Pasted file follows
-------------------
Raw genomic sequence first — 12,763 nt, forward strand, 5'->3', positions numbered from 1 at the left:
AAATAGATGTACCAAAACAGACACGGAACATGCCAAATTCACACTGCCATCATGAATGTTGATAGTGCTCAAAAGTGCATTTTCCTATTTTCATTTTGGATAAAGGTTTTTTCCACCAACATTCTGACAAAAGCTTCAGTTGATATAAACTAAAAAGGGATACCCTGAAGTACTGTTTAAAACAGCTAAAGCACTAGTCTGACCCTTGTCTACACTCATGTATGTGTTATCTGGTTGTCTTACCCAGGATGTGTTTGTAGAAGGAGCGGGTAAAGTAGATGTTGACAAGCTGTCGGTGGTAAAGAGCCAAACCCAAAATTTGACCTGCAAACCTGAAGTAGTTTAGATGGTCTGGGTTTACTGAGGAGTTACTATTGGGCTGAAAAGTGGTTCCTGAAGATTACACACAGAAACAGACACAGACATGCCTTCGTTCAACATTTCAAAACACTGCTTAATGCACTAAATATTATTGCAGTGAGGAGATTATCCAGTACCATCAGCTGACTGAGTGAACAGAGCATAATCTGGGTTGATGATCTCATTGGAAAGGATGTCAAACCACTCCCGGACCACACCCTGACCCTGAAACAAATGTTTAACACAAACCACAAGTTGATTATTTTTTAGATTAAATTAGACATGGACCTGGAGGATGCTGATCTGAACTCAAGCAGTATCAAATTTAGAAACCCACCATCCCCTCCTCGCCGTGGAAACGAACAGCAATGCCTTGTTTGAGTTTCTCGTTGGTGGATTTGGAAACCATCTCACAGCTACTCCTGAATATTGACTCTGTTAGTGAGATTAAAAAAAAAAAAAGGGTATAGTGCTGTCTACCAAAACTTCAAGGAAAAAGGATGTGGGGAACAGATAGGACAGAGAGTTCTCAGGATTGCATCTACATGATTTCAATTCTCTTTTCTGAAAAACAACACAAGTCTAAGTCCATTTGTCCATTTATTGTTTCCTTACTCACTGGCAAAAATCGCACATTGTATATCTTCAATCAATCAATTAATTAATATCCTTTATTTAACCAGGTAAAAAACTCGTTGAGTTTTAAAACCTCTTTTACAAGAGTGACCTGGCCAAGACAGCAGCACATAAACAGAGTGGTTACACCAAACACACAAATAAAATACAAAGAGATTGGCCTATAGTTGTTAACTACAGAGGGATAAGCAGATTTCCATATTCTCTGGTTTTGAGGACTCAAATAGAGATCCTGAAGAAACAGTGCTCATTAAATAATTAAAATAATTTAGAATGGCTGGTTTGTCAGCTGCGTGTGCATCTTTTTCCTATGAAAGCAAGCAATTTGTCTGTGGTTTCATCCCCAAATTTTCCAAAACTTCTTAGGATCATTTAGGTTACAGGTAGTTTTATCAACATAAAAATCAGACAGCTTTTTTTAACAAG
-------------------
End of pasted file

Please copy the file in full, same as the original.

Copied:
Raw genomic sequence first — 12,763 nt, forward strand, 5'->3', positions numbered from 1 at the left:
AAATAGATGTACCAAAACAGACACGGAACATGCCAAATTCACACTGCCATCATGAATGTTGATAGTGCTCAAAAGTGCATTTTCCTATTTTCATTTTGGATAAAGGTTTTTTCCACCAACATTCTGACAAAAGCTTCAGTTGATATAAACTAAAAAGGGATACCCTGAAGTACTGTTTAAAACAGCTAAAGCACTAGTCTGACCCTTGTCTACACTCATGTATGTGTTATCTGGTTGTCTTACCCAGGATGTGTTTGTAGAAGGAGCGGGTAAAGTAGATGTTGACAAGCTGTCGGTGGTAAAGAGCCAAACCCAAAATTTGACCTGCAAACCTGAAGTAGTTTAGATGGTCTGGGTTTACTGAGGAGTTACTATTGGGCTGAAAAGTGGTTCCTGAAGATTACACACAGAAACAGACACAGACATGCCTTCGTTCAACATTTCAAAACACTGCTTAATGCACTAAATATTATTGCAGTGAGGAGATTATCCAGTACCATCAGCTGACTGAGTGAACAGAGCATAATCTGGGTTGATGATCTCATTGGAAAGGATGTCAAACCACTCCCGGACCACACCCTGACCCTGAAACAAATGTTTAACACAAACCACAAGTTGATTATTTTTTAGATTAAATTAGACATGGACCTGGAGGATGCTGATCTGAACTCAAGCAGTATCAAATTTAGAAACCCACCATCCCCTCCTCGCCGTGGAAACGAACAGCAATGCCTTGTTTGAGTTTCTCGTTGGTGGATTTGGAAACCATCTCACAGCTACTCCTGAATATTGACTCTGTTAGTGAGATTAAAAAAAAAAAAAGGGTATAGTGCTGTCTACCAAAACTTCAAGGAAAAAGGATGTGGGGAACAGATAGGACAGAGAGTTCTCAGGATTGCATCTACATGATTTCAATTCTCTTTTCTGAAAAACAACACAAGTCTAAGTCCATTTGTCCATTTATTGTTTCCTTACTCACTGGCAAAAATCGCACATTGTATATCTTCAATCAATCAATTAATTAATATCCTTTATTTAACCAGGTAAAAAACTCGTTGAGTTTTAAAACCTCTTTTACAAGAGTGACCTGGCCAAGACAGCAGCACATAAACAGAGTGGTTACACCAAACACACAAATAAAATACAAAGAGATTGGCCTATAGTTGTTAACTACAGAGGGATAAGCAGATTTCCATATTCTCTGGTTTTGAGGACTCAAATAGAGATCCTGAAGAAACAGTGCTCATTAAATAATTAAAATAATTTAGAATGGCTGGTTTGTCAGCTGCGTGTGCATCTTTTTCCTATGAAAGCAAGCAATTTGTCTGTGGTTTCATCCCCAAATTTTCCAAAACTTCTTAGGATCATTTAGGTTACAGGTAGTTTTATCAACATAAAAATCAGACAGCTTTTTTTAACAAG